We tested German brand Focus’s cheapest all-carbon Cayo last year (then £977.72, this year £1,500), and we were impressed. We also know that Focus make some very good bikes further up the price range. So does their new £1,000 entrant deliver the goods?
The Variado isn’t the most lively feeling bike out there but it’s certainly tough, and we’ve no doubt it will survive continued heavy use.
It may be a good choice for the heavier rider – the 4lb frame is likely to survive anything this side of an explosion – but our feeling was that it just doesn’t offer quite enough bang for your bucks.
Ride & handling: Slow to get up to speed and up hills; stable and steady, if not lively, on the ﬂat
The Variado is typical for a machine at this price, with an aluminium frame, functional welds, carbon fork and Shimano 105 levers and shifters.
Our bike came with a ‘Made in Germany’ sticker on it and there was even a little ‘Made in Germany’ paper ﬂag draped over the bar when it arrived. Given the country’s reputation for all things mechanical, we’d have been surprised if there were any oversights when it came to manufacturing.
But would the Focus fulﬁl the German national stereotype of solidity and efﬁciency? If it was a footballer, would it be the resolute and reliable Ballack or have the all-round ﬂair of Franz Beckenbauer?
The ride certainly felt solid enough dodging through the city trafﬁc before we hit the countryside, the tough but relatively hefty frame showing no hint of ﬂex.
Over trafﬁc-calming bumps, that solidity translated into a quite uncompromising and hard ride that felt harsh through the saddle on poorer surfaces. This was an opinion shared by all the riders when it came to swapping bikes. The general view was also that the Focus looked fairly cheap.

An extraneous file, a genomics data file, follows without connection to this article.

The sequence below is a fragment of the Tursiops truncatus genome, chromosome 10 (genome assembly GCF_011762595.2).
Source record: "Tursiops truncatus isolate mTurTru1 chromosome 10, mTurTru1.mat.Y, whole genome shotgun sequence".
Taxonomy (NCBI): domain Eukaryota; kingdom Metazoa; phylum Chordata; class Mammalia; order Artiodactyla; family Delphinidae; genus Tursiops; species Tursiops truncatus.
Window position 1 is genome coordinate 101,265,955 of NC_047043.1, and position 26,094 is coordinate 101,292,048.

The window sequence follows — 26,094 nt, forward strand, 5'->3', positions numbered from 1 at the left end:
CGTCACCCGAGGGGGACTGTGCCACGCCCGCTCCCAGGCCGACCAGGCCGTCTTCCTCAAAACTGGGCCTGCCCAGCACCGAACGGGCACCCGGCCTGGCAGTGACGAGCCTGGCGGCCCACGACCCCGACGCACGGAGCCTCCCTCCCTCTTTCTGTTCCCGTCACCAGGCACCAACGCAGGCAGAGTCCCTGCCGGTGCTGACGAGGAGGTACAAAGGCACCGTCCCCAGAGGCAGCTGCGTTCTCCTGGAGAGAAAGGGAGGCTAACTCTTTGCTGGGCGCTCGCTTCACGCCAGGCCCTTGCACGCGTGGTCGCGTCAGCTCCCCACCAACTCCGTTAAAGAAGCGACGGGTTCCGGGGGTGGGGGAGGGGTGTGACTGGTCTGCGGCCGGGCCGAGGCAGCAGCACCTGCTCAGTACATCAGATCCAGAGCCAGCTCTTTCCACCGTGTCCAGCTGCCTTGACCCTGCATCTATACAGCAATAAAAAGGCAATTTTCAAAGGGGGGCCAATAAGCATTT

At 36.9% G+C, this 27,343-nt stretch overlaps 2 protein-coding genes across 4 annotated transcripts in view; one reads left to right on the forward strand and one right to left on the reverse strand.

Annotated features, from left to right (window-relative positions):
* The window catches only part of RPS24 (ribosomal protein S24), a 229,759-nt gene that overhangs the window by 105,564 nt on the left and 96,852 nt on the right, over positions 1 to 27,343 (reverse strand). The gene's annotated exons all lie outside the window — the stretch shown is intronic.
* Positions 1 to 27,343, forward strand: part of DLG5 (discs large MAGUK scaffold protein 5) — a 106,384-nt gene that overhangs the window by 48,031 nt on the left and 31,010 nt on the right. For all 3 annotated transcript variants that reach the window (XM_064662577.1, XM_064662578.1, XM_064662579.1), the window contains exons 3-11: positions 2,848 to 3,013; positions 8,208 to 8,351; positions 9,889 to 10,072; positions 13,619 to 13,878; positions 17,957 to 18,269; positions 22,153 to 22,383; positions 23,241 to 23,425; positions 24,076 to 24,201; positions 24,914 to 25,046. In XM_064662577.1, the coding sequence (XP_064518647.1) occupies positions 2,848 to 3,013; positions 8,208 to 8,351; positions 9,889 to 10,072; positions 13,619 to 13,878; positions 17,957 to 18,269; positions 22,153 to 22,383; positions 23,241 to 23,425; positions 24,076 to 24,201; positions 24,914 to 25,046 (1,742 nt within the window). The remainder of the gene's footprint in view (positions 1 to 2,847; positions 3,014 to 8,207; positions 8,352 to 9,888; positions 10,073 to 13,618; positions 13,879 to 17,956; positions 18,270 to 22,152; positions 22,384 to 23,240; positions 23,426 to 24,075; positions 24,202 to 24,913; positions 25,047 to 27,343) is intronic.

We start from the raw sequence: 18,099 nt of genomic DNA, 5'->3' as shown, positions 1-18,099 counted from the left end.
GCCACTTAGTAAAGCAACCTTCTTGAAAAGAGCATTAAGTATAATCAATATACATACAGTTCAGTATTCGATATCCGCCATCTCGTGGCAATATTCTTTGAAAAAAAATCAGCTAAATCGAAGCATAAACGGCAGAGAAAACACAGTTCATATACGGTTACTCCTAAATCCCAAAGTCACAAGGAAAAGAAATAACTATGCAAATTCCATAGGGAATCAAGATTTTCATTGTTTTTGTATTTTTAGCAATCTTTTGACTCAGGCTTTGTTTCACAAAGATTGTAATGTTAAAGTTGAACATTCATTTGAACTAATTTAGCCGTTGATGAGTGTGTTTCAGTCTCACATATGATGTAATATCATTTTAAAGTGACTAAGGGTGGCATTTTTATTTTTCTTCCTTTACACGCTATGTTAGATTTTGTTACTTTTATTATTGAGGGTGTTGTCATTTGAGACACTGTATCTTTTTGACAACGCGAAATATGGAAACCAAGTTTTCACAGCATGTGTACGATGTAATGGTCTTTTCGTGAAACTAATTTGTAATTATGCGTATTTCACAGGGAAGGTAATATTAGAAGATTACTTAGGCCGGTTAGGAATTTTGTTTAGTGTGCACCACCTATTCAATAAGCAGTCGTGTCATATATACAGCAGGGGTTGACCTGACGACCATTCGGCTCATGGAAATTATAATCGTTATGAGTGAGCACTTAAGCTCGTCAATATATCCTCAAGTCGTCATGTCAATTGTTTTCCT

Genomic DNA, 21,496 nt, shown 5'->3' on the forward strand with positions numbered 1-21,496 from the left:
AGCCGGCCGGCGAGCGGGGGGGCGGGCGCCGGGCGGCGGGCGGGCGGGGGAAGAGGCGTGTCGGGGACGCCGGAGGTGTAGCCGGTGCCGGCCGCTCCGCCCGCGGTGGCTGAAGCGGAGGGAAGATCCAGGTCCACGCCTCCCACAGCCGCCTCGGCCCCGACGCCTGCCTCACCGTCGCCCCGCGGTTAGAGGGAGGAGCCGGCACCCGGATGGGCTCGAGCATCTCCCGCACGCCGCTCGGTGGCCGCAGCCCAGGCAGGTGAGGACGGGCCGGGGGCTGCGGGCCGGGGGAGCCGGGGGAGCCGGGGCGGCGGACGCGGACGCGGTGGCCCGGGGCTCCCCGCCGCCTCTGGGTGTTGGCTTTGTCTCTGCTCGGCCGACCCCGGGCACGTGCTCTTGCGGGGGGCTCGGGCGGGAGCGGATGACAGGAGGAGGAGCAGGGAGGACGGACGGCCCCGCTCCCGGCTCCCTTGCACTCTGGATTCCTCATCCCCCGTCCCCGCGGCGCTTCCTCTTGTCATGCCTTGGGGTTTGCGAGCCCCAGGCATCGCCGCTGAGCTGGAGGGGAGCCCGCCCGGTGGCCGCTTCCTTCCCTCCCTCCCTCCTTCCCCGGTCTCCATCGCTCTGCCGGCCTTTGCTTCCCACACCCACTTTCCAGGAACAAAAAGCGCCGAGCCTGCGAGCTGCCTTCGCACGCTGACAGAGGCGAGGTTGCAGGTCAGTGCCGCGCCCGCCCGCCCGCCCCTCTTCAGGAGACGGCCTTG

Out on the country roads the Variado certainly goes where you point it, with no flex or foibles anywhere in the handling. But when it came to the climbs its extra mass results in less than nimble ascents, leaving it lagging behind the others. Even test riders who’ve tackled some of the big Tour climbs struggled, reckoning that the Focus did them few favours.
Equipment: Shimano 105 is a consistent performer, but Concept wheels are heavy for the price
Shimano’s third string groupset, 105, has yet to receive the major makeover that Dura-Ace and Ultegra have received in the past year or two. But we reckon it can only be a matter of time before 105 enjoys the beneﬁts of reshaped levers and a stiff, hollow chainset.
Speaking of which, the chainset is the one area that deviates from 105, with an FSA Gossamer compact ﬁtted instead. All of it performed without incident, shifts were smooth and braking controlled. No surprises there then.
The Concept components complement the frame, being solid and dependable, but this is less of a good thing when it comes to the wheels, where we’d happily exchange some of that solidity for some svelteness.
The 32-spoke three-cross construction should appeal to purists, and construction quality kept them performing smoothly throughout testing. But these were heavy compared to the hoops found on other road bikes at this price, and when you take into account that it is rotating mass, this is going to have an effect on their performance.
On the plus side, the Focus does come with Continental’s 25mm Ultra Sport tyres. The weight difference between these and the 23mm ones ﬁtted to the Variado’s rivals is tiny, but these should be both more comfortable and barely any slower than their skinnier equivalents – which is why some pro teams use them for certain stages of the Tour de France.
|Name||Variado Expert Triple (10)|
|Description||Gearing: Front 50/39/30, rear 12-27, Schwalbe Lugano tyres|
|Rear Hub||Concept SL|
|Stem||Concept SL, Alloy, A-head|
|Rear Derailleur||Shimano 105|
|Front Hub||Concept SL|
|Frame Material||Light alloy racing frame|
|Available Sizes||L M S XL XS XXL|
|Brake Levers||Shimano 105|